Sunday, November 7, 2010

The Great Med Debate

My first child was diagnosed ADHD over 6 years ago now, but we also medicate or not to medicate that was the question... We already had a very structured home routine and my brother-in-law had been on Ritalin as a kid.  Therefore, my husband had many preconceived notions about it.  “No way are we medicating my kid!”
Like many others, we also tried to control the ADHD with diet.  It turned out that her triggers were dye, sugar, and dairy.  OK, so, doubled with the fact that she was already a very picky eater, it pretty much eliminated anything that she would eat.  Also, as a 7-year-old little girl, she felt absolutely deprived!  She was not wise enough to see the benefits in herself yet.  (Around age 10 she finally could.)
After about 3 month I convinced my husband to do a short trial of Concerta, two weeks.  It was brilliant!! It was our magic bullet, so to speak.  She was having terrible difficulty learning to read.  Her brain would not let her slow down to look at words carefully enough to read them.  At the end of the trial, the Special Education teacher sought me out to share her delight that reading has finally “clicked” for Courtney.  Yes, after just a two-week trial period.  My husband conceded that I might just be necessary.  After being medicated through the end of grade two and three, she actually caught up to her grade level peers!  There was no denying the success of the meds.
This is why over the years, when both of our other children were diagnosed we didn't hesitate to medicate.  We saw first hand that we did not turn our child into a "zombie", we allowed her to be her best self!  This is how I always put it to parents that ask me. (I am a grade two teacher so I do get asked a lot.)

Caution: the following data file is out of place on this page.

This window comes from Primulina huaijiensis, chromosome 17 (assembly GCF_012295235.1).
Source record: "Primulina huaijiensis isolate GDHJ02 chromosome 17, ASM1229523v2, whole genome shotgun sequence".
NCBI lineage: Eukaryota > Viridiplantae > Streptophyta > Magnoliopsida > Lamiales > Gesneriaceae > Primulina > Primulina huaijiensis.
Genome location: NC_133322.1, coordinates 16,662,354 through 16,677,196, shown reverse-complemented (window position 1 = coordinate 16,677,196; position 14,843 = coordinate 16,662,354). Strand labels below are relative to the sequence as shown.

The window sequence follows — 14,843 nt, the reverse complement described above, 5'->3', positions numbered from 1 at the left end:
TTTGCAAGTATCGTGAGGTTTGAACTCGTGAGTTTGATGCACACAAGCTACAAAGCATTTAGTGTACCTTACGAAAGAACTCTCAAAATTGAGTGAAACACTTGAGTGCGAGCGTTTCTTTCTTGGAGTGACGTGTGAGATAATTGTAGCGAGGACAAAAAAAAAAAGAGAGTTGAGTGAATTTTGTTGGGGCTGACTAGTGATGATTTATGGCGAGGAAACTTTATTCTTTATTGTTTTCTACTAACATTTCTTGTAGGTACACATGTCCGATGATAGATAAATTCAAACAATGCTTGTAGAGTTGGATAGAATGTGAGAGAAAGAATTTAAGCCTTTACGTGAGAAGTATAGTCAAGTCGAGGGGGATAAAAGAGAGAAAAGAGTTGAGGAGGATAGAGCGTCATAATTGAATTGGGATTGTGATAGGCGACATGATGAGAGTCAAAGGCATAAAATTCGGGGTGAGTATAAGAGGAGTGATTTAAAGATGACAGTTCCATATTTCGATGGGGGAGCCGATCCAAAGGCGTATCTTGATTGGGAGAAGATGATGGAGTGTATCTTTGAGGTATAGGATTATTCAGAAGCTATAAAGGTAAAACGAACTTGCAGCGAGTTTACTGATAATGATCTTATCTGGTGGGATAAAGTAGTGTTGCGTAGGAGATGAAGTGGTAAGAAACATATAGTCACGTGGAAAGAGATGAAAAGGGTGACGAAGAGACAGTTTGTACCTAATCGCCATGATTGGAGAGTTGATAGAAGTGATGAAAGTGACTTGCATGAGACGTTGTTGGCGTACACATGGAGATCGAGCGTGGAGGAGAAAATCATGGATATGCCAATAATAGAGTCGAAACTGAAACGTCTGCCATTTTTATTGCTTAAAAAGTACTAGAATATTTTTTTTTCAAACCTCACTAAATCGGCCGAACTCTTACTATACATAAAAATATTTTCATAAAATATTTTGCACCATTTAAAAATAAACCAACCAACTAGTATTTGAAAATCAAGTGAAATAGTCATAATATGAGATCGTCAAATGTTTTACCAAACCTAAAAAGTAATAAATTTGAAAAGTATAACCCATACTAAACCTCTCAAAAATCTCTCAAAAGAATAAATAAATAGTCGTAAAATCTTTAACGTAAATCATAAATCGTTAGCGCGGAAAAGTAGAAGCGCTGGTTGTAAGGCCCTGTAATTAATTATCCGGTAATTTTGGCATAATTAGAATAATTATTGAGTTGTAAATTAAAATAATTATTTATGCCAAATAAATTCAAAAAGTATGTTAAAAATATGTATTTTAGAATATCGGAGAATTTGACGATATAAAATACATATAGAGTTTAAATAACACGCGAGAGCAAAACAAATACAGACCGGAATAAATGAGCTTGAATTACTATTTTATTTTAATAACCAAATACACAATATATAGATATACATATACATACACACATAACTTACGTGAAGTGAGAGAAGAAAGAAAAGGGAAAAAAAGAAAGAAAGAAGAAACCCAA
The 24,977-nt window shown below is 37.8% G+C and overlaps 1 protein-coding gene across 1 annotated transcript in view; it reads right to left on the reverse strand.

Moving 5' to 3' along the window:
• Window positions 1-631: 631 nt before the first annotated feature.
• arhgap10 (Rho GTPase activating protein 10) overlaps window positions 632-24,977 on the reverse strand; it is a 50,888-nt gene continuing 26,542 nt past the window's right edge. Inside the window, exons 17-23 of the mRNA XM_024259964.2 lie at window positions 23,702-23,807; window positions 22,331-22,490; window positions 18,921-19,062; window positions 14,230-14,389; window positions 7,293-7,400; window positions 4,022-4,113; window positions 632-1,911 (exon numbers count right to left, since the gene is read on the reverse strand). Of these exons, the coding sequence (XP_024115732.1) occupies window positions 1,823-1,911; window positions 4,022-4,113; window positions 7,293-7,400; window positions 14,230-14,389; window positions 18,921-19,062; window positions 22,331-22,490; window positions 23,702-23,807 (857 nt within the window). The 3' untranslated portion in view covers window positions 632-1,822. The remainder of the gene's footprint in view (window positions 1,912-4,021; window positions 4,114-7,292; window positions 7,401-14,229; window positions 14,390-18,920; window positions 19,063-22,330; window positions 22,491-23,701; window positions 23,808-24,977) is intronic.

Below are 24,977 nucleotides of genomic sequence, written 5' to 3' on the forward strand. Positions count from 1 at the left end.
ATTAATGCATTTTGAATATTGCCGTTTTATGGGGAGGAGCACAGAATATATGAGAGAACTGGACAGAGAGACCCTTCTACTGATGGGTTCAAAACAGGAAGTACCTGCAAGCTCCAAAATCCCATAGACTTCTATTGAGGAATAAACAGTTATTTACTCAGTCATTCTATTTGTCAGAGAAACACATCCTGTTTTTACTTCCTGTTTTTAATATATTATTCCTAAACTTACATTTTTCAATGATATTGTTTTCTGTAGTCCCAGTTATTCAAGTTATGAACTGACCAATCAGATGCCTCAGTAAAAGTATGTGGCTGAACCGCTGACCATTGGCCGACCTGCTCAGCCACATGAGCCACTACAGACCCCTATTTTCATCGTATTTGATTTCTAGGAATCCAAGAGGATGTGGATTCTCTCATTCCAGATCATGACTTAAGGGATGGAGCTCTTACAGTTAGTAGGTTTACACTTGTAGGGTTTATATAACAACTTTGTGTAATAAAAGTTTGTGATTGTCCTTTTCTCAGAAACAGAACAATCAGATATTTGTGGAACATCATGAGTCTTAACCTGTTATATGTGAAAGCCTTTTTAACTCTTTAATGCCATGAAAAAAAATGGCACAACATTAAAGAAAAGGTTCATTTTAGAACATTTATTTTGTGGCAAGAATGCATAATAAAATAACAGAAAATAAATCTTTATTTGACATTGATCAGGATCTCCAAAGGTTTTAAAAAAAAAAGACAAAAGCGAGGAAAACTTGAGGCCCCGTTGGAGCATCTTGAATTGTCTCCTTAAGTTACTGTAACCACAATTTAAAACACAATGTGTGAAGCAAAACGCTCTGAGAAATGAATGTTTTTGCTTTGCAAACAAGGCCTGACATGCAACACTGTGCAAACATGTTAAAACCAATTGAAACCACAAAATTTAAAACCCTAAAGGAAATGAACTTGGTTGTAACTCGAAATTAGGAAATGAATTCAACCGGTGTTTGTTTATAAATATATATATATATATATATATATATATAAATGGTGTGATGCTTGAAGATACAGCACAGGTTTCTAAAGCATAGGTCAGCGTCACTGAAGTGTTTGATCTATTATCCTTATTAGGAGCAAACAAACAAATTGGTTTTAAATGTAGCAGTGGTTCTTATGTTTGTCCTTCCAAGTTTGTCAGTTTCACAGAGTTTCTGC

"You are not drugging your kid to make them sit still and be quiet.  You are medicating the disorder that does not allow them to be as successful as they might otherwise be.  You are preventing future school problems and potential failures.  You are doing your child a disservice by not at least giving them a trial of medication."
My favourite story of all in the great med debate is from when Courtney was at the beginning of grade five.  It was nearing the end of September and Courtney’s teacher was noticing that she wasn’t herself.  She had the same teacher for grade four, so I strongly trusted his judgement.  I thought that maybe it was finally time for a stronger dose of her meds.  She had been on the same dose since grade two, her initial trial dose.  I called the doctor and made the necessary changes.  The first day that Courtney came home from school on her new dose she hugged me and thanked me!!!  She said it was her best day ever!


  1. Hi Jenn, my first time to your blog - I came over via Kari's. My adopted daughter was diagnosed with ADHD (amongst others) at around nine, and we tried a myriad of other approaches, mainly because I felt that trauma and insecure attachment
    were really the crux of her difficulties. Then in highschool, at twelve, she started doing quite poorly and we gave ritalin a go - and have never looked back. She herself told us that at last she could slow down her brain enough to listen and think. At sixteen she is doing really well (except for the month when she trialled no meds...just to see, and quickly went back onto them) We also trialled ritalin with our son who has FASD, but saw no change unfortunately. I now recommend to others to give the meds a try.

  2. Both of my girls are diagnosed FASD and both take Concerta for their ADHD well for them.